Martin Wiedmann, Ph.D., D.V.M, is the Gellert Family Professor of Food Safety at Cornell University. He received a veterinary degree and a doctorate in veterinary medicine from the Ludwig-Maximilian University of Munich, and a Ph.D. in Food Science from Cornell University. His research interests focus on farm-to-table microbial food safety and quality and the application of molecular tools to study the transmission of foodborne pathogens and spoilage organisms, including translation of the associated research findings into reducing foodborne illnesses and food spoilage. His team is passionate about communicating research and research findings to a range of audiences from pre-K to industry leaders, and is regularly asked to help industry with a range of microbial food safety and quality challenges. Students and staff that were previously associated with his team have pursued successful careers in a range of environments, including industry, government, academia, and nonprofits. Dr. Wiedmann has received numerous awards for his work and is a Fellow of the American Association for the Advancement of Science (AAAS), a Fellow of the Institute of Food Technologists (IFT), a Fellow of the American Academy of Microbiology (AAM), and a member of the International Academy of Food Science and Technology.

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In this episode of Food Safety Matters, we speak with Dr. Wiedmann [31:55] about:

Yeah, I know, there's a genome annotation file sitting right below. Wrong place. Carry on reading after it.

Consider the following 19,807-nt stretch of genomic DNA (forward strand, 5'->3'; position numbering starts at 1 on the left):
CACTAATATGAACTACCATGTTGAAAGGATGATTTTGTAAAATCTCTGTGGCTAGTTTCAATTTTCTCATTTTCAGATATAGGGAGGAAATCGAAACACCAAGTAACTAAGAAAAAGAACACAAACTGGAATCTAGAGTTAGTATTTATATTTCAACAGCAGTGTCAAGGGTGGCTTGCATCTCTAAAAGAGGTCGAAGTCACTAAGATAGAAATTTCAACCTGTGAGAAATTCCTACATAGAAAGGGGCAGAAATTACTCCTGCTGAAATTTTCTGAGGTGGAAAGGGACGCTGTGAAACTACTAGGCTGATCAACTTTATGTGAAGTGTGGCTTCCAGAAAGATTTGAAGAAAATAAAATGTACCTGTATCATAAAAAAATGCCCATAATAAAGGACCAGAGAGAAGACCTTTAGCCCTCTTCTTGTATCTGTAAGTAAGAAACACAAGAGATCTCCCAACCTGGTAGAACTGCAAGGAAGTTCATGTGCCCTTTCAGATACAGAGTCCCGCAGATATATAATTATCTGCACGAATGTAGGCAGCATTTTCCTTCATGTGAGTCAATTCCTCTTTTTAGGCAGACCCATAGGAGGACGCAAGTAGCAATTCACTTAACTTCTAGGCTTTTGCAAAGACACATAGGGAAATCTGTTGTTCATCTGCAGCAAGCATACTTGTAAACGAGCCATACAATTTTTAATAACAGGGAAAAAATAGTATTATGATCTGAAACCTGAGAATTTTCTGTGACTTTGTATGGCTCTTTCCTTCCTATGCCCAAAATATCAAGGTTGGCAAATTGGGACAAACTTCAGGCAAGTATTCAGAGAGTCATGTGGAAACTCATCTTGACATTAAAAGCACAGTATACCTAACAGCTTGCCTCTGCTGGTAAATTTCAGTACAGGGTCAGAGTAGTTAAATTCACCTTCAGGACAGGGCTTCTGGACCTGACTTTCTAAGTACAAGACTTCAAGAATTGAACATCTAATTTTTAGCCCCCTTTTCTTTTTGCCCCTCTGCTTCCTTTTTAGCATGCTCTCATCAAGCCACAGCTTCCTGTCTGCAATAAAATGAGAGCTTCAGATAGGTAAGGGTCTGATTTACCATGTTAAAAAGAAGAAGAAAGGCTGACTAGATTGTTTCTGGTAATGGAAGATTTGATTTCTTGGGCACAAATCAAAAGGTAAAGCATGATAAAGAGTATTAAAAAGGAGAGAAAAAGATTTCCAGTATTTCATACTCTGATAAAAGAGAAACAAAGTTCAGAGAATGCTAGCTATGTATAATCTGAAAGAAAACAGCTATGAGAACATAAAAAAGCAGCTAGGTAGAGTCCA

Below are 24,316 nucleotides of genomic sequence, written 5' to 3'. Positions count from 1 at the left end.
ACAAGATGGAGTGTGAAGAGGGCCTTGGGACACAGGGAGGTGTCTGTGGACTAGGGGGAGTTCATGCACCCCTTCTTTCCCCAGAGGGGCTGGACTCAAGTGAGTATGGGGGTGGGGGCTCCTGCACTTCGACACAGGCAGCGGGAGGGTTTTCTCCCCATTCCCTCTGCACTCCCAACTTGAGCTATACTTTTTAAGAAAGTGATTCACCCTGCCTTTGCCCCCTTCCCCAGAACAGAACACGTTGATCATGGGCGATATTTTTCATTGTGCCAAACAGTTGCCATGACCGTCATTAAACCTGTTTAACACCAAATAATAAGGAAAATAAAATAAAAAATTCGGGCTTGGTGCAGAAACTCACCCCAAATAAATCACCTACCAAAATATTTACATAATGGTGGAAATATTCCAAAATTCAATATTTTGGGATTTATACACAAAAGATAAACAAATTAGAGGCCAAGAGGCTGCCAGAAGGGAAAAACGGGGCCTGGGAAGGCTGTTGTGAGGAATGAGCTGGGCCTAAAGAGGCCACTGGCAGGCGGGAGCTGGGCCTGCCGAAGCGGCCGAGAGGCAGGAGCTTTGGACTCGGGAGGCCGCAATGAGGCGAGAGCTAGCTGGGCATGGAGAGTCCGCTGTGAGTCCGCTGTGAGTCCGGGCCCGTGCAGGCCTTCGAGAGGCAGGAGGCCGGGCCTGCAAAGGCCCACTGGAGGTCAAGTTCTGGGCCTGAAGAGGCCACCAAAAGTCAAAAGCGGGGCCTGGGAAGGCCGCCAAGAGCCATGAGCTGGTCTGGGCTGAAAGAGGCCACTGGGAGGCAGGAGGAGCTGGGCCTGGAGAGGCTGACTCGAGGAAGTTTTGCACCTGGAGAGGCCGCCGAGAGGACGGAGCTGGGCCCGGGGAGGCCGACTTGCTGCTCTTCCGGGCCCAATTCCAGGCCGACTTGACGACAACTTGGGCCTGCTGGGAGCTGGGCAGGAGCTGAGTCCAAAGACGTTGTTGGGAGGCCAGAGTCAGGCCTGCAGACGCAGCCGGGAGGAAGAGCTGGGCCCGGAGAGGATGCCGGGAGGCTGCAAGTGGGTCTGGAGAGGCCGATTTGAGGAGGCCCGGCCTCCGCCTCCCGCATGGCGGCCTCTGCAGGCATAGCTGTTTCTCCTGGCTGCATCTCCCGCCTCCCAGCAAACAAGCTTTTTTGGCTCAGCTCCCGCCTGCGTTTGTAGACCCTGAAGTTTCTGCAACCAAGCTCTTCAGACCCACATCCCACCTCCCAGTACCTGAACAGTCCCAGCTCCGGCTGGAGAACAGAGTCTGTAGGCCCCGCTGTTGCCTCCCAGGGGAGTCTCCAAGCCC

• His work to expand knowledge about Listeria monocytogenes and Salmonella in several areas, and how whole genome sequencing (WGS) aids his research
  • The importance of refining target serotypes in light of the U.S. Department of Agriculture’s Food Safety and Inspection Service’s (USDA’s FSIS’) proposed regulatory framework for reducing Salmonella illnesses from poultry
  • Efforts of the New York State Integrated Food Safety Center of Excellence, where Dr. Wiedmann is the co-director, to strengthen foodborne illness surveillance through collaboration with local health departments
  • Opportunities for collaborations between the U.S. Food and Drug Administration (FDA) and state agencies, such as expanding root-cause analysis to consider earlier stages in the food chain
  • How the COVID-19 food safety response team that Dr. Wiedmann led through Cornell University assisted the food industry through education, and consequences of the pandemic that industry is now tackling
  • The nuances of determining a pathogen to be an “adulterant,” such as Salmonella in poultry, which is being considered by FSIS
  • How WGS aids more accurate pathogen identification, and WGS’ effect on the taxonomy of bacteria
  • Why Dr. Wiedmann sees novel proteins, Bacillus cereus, biofilm, and refining food safety regulation as significant areas of concern for food safety.

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